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The VolunTourist™ is a premium Newsletter for the Travel Trade. For those interested in discovering what is happening in the world of VolunTourism™ and seeking emerging practices, general information, and case studies, this is your Source.

Volume 8 Issue 4 Highlights

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Digging Into "The VolunTourist" Vault - Answers to VIQ's Part II

For this issue, we continue our celebration of ten years of VolunTourism.org and dig further into The VolunTourist Webcast archives to come up with three questions and answers on the subjects of Communications, Faith (religious practice), and Corporate Social Responsibility and their respective connections to VolunTourism. You'll hear from Peggy Bendel, of Development Counsellors International, Richard Duerksen, of Maranatha International, and Donnell Ocker, of The Whole Planet Foundation, as they provide answers for this issue's 3-Q's.

Timing & Context:

It is 4 December 2007. I am interviewing Peggy Bendel, Senior Vice President, Travel Marketing for Development Counsellors International, and Alexia Nestora, Director of North America Operations, i-to-i. Our topic is "Online Public Relations and VolunTourism" and the following question is directed to Peggy Bendel.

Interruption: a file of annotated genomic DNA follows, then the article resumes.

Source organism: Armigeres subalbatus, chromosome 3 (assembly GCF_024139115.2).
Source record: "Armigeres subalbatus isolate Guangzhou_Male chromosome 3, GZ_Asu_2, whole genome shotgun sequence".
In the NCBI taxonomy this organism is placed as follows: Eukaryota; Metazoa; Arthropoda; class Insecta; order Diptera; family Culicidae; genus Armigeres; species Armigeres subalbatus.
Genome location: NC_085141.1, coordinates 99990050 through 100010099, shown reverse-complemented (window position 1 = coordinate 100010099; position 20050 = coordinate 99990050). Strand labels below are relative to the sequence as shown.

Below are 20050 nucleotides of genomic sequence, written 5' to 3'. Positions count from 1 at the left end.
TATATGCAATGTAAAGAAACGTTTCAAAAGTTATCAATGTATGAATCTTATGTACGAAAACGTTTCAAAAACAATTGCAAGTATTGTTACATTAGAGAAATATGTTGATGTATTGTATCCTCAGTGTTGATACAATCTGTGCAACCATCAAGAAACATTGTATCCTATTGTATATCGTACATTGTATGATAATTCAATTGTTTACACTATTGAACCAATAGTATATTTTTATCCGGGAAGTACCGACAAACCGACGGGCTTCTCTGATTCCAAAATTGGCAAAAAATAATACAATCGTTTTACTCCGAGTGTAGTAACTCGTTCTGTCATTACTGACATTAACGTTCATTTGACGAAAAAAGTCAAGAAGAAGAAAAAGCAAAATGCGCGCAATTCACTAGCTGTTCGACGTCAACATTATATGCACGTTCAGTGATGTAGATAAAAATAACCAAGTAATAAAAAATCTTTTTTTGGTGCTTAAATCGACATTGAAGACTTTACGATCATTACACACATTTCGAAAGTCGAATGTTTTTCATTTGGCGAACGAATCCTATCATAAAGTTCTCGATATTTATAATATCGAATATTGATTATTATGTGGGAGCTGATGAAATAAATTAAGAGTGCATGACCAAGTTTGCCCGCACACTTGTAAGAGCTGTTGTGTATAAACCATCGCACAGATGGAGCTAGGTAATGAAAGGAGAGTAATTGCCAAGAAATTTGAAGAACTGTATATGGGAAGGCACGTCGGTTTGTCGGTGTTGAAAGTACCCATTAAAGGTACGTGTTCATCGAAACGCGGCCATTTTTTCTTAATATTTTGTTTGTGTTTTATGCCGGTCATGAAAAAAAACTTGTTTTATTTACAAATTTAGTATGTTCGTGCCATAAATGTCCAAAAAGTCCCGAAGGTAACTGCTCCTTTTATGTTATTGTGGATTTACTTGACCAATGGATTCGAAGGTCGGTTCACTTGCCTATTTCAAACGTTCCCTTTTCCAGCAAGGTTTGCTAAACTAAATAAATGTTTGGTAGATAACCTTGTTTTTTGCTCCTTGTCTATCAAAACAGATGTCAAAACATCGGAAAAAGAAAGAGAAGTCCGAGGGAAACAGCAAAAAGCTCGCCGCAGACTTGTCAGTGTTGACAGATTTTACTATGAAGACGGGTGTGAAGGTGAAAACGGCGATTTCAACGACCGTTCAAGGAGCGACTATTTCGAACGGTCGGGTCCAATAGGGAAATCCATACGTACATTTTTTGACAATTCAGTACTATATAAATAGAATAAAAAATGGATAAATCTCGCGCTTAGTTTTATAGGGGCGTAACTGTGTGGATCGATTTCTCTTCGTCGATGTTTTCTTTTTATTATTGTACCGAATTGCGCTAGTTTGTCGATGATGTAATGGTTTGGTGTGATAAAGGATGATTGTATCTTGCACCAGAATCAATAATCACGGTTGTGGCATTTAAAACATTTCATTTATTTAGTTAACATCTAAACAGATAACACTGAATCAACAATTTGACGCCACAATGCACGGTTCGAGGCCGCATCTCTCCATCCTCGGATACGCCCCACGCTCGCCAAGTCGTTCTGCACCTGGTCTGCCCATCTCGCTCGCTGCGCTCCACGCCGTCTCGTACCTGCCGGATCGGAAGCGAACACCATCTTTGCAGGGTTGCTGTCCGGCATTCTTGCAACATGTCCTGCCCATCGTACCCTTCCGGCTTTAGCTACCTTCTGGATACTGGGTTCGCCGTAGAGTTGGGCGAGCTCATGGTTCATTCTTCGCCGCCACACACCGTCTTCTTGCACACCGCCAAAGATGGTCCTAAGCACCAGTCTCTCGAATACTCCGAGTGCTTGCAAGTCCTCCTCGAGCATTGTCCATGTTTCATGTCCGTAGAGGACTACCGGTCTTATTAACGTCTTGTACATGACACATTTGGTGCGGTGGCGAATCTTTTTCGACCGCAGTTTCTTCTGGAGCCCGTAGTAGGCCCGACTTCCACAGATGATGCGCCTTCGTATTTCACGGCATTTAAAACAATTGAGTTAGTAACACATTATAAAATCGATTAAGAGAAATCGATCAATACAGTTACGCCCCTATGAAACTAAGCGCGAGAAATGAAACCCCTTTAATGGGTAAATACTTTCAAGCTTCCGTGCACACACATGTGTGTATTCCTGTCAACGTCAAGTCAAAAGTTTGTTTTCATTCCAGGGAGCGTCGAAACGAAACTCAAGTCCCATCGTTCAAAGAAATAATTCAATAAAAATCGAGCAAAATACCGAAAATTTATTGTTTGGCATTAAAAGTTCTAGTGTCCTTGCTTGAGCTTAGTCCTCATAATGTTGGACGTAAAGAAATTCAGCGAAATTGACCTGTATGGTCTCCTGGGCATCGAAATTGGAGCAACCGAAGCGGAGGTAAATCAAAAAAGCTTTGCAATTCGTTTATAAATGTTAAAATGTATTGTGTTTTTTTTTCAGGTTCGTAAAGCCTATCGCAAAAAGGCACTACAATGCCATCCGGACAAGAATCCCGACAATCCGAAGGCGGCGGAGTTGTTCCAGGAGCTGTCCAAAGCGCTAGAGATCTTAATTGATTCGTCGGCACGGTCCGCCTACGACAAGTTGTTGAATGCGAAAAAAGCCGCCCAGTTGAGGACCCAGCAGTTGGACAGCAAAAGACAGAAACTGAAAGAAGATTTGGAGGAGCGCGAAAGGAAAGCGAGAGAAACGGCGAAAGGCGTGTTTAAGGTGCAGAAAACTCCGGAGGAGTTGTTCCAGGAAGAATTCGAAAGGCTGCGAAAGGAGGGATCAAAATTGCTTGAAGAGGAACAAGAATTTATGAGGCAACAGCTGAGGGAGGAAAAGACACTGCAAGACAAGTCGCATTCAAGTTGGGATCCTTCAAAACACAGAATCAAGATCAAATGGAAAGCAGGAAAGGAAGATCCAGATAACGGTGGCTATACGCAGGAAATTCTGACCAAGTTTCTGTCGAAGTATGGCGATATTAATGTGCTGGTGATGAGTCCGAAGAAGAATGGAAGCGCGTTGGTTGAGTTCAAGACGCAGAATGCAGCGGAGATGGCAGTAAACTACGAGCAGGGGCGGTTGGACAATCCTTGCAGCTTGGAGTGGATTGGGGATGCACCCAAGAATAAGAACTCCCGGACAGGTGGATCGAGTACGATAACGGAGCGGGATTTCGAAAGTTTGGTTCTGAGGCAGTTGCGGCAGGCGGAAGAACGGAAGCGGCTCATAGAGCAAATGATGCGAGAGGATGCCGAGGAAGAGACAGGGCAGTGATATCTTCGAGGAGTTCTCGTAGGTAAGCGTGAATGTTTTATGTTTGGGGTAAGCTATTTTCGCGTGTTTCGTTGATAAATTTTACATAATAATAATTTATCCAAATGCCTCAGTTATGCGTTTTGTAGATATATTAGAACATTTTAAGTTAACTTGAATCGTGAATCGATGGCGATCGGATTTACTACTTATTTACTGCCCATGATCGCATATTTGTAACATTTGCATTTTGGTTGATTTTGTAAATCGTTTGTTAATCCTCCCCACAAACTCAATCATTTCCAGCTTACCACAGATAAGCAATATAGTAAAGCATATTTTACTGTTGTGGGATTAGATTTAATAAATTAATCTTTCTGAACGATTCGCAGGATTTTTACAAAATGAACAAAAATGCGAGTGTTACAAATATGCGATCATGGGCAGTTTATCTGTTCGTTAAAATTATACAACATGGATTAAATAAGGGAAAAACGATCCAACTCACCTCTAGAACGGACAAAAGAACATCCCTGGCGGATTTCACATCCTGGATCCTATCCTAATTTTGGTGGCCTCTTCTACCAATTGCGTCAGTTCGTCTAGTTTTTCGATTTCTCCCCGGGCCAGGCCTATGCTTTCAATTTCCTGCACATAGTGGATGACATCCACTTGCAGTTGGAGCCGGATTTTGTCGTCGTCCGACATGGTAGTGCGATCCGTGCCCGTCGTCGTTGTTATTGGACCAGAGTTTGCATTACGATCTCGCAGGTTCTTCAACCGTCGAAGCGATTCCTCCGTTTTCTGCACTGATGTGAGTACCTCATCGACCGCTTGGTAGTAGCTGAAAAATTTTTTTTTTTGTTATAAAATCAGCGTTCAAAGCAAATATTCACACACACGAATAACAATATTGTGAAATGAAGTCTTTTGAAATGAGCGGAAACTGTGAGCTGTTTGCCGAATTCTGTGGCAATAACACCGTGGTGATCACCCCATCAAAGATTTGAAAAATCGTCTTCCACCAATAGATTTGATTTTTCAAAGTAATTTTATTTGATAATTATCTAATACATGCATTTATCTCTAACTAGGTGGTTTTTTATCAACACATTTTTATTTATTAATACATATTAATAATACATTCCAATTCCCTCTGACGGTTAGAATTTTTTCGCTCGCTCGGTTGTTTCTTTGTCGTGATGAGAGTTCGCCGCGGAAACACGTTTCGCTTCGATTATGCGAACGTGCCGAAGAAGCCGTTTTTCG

Peggy Bendel

1) Is people's personal passion, as it relates to Voluntourism, having an impact on communications?

"Very much so, David, and, of course, it's a very important component of communicating well. We sometimes talk about what we do for our clients, who are all destinations, as selling because we are trying to convince somebody to go to a particular place in the world - whether it's Dubai, or Tasmania, or Chile or any other of our clients. And that passion is so valuable because when you believe in that product, and I know, Alexia, that I'm sure that that's true of you representing i-to-i, you're so much more convincing because you're speaking from your heart.

But, the downside is that someone who has taken a trip because of their own passion will be - - if there's a high of the positive passion - - when they're disappointed, there is a corresponding low, often. First of all, they have had, perhaps, a limited amount of time and a limited amount of money to spend, they've chosen to spend it in this way, and they have been disappointed in some way. And I've forgotten the precise statistic, but in almost any situation, there's a statistic that says if you've had a positive experience you might tell, let's say, three people; if you've had a negative experience, you'll tell dozens. And they will repeat it, if it's dramatic enough or negative enough, to all of their friends and acquaintances - either, by word of mouth, literally, or, now, on a blog. And that kind of stuff lives forever and it can be very vitriolic. And so, that's the other reason that you need to pay attention to it right away.

This is not VolunTourism-related, but, I think, David, I mentioned to you that within the last year, one of my former clients ignored a comment that came through to him about their marketing program. And just thought, 'Oh, I'm so busy; I can't handle it, right now; I'll respond to him later, and besides the criticism isn't really valid.' Well, six months later, he lost his job, because the guy was so annoyed at being ignored and he had a podium - he had a blog. And not only that, he became proactive about sending links to his blog to people who were influential in this person's career.